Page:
|Publication number||US7473716 B2|
|Application number||US 10/371,428|
|Publication date||Jan 6, 2009|
|Filing date||Feb 21, 2003|
|Priority date||Apr 10, 1996|
|Also published as||CA2251093A1, CA2251093C, CN1085696C, CN1219945A, DE69711033D1, DE69711033T2, EP0892826A1, EP0892826B1, US5672294, US5677358, US5866029, US6586488, US20030158278, WO1997038045A1|
|Publication number||10371428, 371428, US 7473716 B2, US 7473716B2, US-B2-7473716, US7473716 B2, US7473716B2|
|Inventors||Robert Christian Parker, Ian Robert Shankland, Earl August Eugene Lund|
|Original Assignee||Honeywell International Inc.|
|Export Citation||BiBTeX, EndNote, RefMan|
|Patent Citations (15), Classifications (39), Legal Events (1)|
|External Links: USPTO, USPTO Assignment, Espacenet|
This application is a divisional of application Ser. No. 08/872,436 filed Jun. 10, 1997 (now U.S. Pat. No. 6,586,488), which is a divisional of application Ser. No. 08/729,701 filed Oct. 7, 1996 (now U.S. Pat. No. 5,677,358), which is a division of application Ser. No. 08/630,239 filed Apr. 10, 1996 (now U.S. Pat. No. 5,672,294).
This invention relates to azeotrope-like compositions that include 1,1,1,3,3-pentafluoropropane and at least one hydrocarbon selected from the group n-pentane, isopentane, cyclopentane, n-hexane and isohexane. The compositions of the invention are useful as blowing agents in the manufacture of rigid and flexible polyurethane foams and polyisocyanurate foams as well as aerosol propellants.
Rigid polyurethane and polyisocyanurate foams are manufactured by reacting and foaming a mixture of ingredients, in general an organic polyisocyanate with a polyol or mixture of polyols, in the presence of a volatile liquid blowing agent. The blowing agent is vaporized by the heat liberated during the reaction of isocyanate and polyol causing the polymerizing mixture of foam. This reaction and foaming process may be enhanced through the use of various additives such as amine or tin catalysts and surfactant materials that serve to control and adjust cell size and to stabilize the foam structure during formation. Foams made with blowing agents such as CCl3F (“CFC-11”) and CCl2FCH3 (“HCFC-141b”) offer excellent thermal insulation, due in part to the very low thermal conductivity of CFC-11 and HCFC-141b vapor, and are used widely in insulation applications.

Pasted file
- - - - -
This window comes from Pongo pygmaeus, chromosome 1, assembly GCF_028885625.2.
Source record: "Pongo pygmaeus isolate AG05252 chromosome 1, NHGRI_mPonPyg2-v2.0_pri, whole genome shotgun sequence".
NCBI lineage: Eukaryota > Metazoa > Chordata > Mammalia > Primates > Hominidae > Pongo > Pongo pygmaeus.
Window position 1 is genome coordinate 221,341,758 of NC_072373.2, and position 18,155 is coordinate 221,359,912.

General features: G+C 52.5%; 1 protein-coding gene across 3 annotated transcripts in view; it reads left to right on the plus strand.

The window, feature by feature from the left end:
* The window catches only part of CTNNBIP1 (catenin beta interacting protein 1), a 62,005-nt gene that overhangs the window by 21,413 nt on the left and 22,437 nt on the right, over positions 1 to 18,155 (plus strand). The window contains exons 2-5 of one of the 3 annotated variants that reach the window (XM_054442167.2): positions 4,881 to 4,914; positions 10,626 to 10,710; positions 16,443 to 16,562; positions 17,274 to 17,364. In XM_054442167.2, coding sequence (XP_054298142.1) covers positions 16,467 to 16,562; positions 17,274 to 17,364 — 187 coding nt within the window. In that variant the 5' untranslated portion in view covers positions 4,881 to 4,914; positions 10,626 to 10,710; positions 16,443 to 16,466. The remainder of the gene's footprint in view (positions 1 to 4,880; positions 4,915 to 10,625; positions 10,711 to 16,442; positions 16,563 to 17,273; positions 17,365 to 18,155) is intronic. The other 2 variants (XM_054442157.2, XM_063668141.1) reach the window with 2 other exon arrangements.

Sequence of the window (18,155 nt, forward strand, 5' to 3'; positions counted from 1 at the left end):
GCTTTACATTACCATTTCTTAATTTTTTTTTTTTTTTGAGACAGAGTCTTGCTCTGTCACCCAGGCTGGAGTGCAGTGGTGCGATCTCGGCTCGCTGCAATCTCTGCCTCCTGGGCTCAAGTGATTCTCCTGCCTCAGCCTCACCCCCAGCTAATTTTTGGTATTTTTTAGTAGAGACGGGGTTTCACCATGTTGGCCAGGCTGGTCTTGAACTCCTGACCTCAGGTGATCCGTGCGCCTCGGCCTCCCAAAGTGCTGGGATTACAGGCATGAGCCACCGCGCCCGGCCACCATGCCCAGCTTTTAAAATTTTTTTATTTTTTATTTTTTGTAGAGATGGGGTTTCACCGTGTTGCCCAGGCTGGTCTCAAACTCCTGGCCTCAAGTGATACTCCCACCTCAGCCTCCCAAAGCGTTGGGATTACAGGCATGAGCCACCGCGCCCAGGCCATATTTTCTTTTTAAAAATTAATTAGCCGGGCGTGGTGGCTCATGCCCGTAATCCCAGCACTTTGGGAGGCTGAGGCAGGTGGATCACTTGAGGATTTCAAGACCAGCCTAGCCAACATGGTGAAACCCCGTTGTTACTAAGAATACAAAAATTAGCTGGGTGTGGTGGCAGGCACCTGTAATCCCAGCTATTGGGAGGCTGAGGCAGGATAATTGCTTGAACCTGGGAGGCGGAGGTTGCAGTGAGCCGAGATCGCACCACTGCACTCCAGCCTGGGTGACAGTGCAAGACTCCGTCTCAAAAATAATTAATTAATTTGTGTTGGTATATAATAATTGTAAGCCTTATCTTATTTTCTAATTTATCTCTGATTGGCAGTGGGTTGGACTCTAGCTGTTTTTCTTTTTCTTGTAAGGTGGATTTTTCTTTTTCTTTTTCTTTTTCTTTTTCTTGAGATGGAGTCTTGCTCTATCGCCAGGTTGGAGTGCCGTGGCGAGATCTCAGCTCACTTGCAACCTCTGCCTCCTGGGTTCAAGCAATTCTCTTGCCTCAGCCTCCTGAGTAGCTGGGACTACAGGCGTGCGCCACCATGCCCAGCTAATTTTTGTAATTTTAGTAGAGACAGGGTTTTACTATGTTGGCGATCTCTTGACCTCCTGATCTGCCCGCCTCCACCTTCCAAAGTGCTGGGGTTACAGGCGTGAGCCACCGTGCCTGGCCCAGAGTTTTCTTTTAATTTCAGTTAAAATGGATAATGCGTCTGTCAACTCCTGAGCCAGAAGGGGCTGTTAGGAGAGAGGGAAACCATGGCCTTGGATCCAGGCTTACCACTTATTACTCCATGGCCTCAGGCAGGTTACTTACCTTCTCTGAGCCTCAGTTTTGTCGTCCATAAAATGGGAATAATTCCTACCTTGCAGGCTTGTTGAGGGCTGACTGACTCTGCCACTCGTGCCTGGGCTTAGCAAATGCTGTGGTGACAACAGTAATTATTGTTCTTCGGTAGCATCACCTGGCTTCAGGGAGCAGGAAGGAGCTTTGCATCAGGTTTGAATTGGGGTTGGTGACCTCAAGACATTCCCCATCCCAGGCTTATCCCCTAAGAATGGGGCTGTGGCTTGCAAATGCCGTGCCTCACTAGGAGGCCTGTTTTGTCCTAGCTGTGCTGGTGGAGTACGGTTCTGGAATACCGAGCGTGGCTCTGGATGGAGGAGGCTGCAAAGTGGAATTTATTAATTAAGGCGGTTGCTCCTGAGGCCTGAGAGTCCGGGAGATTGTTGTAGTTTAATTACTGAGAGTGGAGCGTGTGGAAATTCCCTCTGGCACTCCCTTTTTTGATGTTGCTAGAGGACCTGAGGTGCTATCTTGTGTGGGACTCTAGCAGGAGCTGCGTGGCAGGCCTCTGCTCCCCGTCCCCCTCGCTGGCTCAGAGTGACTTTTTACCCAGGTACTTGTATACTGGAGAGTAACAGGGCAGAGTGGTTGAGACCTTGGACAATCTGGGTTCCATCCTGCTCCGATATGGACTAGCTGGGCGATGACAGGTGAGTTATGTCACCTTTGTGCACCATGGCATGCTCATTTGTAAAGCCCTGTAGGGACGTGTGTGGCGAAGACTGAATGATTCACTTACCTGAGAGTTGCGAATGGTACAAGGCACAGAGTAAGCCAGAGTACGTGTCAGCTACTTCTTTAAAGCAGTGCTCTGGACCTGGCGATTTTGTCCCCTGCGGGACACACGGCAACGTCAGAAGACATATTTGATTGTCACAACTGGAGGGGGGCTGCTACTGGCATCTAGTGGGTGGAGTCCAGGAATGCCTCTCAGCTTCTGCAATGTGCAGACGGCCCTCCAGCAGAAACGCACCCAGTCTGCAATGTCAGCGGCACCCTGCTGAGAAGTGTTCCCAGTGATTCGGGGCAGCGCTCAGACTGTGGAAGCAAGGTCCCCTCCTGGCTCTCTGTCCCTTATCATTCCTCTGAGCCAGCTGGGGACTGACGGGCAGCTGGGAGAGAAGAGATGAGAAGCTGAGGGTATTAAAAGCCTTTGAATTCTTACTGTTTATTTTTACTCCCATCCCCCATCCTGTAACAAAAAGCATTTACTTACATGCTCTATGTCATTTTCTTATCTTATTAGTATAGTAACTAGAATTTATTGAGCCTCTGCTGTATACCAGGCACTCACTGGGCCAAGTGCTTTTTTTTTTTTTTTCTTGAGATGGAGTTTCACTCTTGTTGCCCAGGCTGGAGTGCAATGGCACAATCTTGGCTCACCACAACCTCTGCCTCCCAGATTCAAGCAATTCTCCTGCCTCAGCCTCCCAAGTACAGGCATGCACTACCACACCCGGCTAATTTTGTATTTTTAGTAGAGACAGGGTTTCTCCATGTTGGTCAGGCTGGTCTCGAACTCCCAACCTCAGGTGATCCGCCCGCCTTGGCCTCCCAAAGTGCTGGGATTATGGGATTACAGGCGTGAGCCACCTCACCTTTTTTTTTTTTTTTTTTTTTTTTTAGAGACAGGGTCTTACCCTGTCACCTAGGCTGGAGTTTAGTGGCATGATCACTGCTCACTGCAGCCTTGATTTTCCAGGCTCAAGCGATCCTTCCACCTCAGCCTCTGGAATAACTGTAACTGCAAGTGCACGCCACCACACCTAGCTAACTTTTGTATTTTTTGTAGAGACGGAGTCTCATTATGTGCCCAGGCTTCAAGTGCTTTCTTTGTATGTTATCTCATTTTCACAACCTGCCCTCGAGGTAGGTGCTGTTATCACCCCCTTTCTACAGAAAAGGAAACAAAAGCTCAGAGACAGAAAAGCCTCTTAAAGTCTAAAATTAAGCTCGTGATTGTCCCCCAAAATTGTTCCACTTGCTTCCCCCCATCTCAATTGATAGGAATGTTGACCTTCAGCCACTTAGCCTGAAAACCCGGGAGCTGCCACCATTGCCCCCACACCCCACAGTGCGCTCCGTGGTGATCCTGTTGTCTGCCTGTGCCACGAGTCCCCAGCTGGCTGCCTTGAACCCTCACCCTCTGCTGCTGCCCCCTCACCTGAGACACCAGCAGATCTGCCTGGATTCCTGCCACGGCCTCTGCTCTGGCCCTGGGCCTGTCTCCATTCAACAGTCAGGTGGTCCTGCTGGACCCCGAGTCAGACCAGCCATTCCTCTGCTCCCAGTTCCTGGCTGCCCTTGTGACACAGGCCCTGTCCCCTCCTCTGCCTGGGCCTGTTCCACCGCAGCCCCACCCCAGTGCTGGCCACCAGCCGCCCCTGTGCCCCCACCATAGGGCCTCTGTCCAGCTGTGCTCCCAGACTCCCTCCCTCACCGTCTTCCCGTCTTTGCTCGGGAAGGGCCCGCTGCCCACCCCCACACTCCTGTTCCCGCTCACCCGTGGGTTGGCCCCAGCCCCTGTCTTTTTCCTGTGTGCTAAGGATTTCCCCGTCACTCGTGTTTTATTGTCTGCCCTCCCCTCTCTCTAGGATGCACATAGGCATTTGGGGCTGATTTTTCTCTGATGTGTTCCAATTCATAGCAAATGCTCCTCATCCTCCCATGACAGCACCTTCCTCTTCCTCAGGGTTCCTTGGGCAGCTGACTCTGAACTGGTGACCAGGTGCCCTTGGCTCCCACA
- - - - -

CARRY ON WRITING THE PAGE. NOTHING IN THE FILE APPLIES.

Flexible polyurethane foams are generally open-cell foams manufactured using an excess of diisocyanate that reacts with water, also included as a raw material, producing gaseous carbon dioxide and causing foam expansion. The flexible foams are widely used as cushioning materials in items such as furniture, bedding, and automobile seats. Auxiliary physical blowing agents such as methylene chloride and/or CFC-11 are required in addition to the water/diisocyanate blowing mechanism in order to produce low density, soft grades of foam.